Delhi Never Looked So Good

Two and a half days in Varanasi has given me a totally different outlook on Delhi – I’m actually glad to be here.  (Anything, anywhere – just get me out of Varanasi!)  Sure, everyone still tries to rip you off.  And sure, the weather is always horrible (in this case, cold and wet). But I have a new appreciation for a once-hated city. 

Mark and I went to Varanasi to attend the 7th International AIDS Conference from 4 to 6 February 2007.  Far from being a gathering of scientists and NGOs dealing with the latest technologies and thinking on HIV and AIDS, it was a poorly-run showcase of the grand-standing Academic Committee of Kashi Vidyapeeth (renamed Mahatma Gandhi Kashi Vidyapeeth), the “second” university in Varanasi.  Mark paid a little bit more attention to the proceedings on the first day of the conference and wrote this scathing report.  I nodded off during most of the presentations that day.  The next day, we only attended one session in the afternoon and skipped the final day all together, breathing a sign of relief when we got to the airport and saw our first plane.  (I was a little nervous on the way to the airport because there were no signs of activity anywhere near the vicinity of the airport.)

Ordinarily, one derives pleasure from playing hookey.  However, we had no better alternative to missing the conference proceedings than staying in our dingy hotel room.  There was no guilty fun to be had.  Varanasi is unappetizingly poor, dusty and unsanitary.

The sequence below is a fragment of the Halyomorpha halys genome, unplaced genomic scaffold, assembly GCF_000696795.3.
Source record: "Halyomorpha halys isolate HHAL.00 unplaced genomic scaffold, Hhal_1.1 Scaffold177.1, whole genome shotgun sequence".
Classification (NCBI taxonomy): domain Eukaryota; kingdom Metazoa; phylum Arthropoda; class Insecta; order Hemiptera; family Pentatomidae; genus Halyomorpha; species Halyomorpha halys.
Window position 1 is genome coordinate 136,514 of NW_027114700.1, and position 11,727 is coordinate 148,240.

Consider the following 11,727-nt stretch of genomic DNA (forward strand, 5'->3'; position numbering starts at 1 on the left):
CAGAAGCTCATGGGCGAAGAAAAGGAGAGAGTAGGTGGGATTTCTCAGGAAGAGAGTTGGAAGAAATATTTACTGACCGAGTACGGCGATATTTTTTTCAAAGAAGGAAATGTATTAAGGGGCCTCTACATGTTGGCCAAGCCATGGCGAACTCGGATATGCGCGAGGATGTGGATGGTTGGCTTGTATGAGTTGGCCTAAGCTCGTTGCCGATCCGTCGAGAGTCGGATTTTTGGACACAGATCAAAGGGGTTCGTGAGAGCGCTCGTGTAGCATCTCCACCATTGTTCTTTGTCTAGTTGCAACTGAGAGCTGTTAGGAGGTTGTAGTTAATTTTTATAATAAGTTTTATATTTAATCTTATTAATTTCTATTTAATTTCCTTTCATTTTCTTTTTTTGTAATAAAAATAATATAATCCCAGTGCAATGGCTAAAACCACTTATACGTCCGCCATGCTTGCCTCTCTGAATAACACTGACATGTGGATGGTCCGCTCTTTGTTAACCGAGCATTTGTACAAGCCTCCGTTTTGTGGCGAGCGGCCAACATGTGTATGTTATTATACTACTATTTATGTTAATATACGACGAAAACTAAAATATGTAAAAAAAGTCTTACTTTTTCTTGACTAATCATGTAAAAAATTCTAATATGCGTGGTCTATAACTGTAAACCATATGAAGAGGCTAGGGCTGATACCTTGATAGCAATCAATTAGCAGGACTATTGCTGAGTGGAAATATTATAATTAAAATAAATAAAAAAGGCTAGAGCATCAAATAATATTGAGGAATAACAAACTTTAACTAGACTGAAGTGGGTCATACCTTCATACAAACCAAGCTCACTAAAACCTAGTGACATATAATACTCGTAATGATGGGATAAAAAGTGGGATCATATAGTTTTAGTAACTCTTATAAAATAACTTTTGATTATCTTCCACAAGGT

It gave us no small comfort that we were flying to Delhi.  But once we landed, we were thrilled to be here (or was it just that we were thrilled NOT to be in Varanasi?) and willing, for a few days, to pay the price (in more ways than one) of being in the capital city.

Boy, Delhi is expensive.  Transportation alone, if you are anywhere in Delhi that is not covered by the Metro (subway), can run you over U.S. $10 a day.  That’s a lot of rupees.  Not to mention the food.  There are very few options for travelers besides high-priced restaurants in strip mall settings.

OK, ok – you caught us.  We’ve become mall rats.  Why?  Internet access.  Delhi is comparable to Los Angeles in terms of its spread.  Multi-lane freeways ring the city and there are no services within walking distance of anywhere you might stay or visit.  (Hence the high transportation costs – you have to take an auto rickshaw or taxi everywhere if you don’t know the bus routes.)  Much of the city real estate is taken up by government buildings, consulates, high commissions, and parliamentary and state bungalows, mansions, and palaces.  Much of the housing spreads low and wide.  So, all the services are concentrated in area “markets” (e.g. N-Block Market, Vasant Kunj) or the equivalent of strip malls (e.g. PVR Priya Cinema Complex, Vasant Vihar or South Extension Parts I and II).  When we are not in meetings trying to advance our Friends Without Borders project, you will find us at a Reliance World, in the Broadband section, in one strip mall or another.


1 Response to “Delhi Never Looked So Good”

  1. 1 jayanta December 4, 2007 at 6:48 pm

    its really sympathic attitude to live and visit big cities forgetting the real india go to kanpur, patna ,calcutta, meerat, the same scene. thats true india

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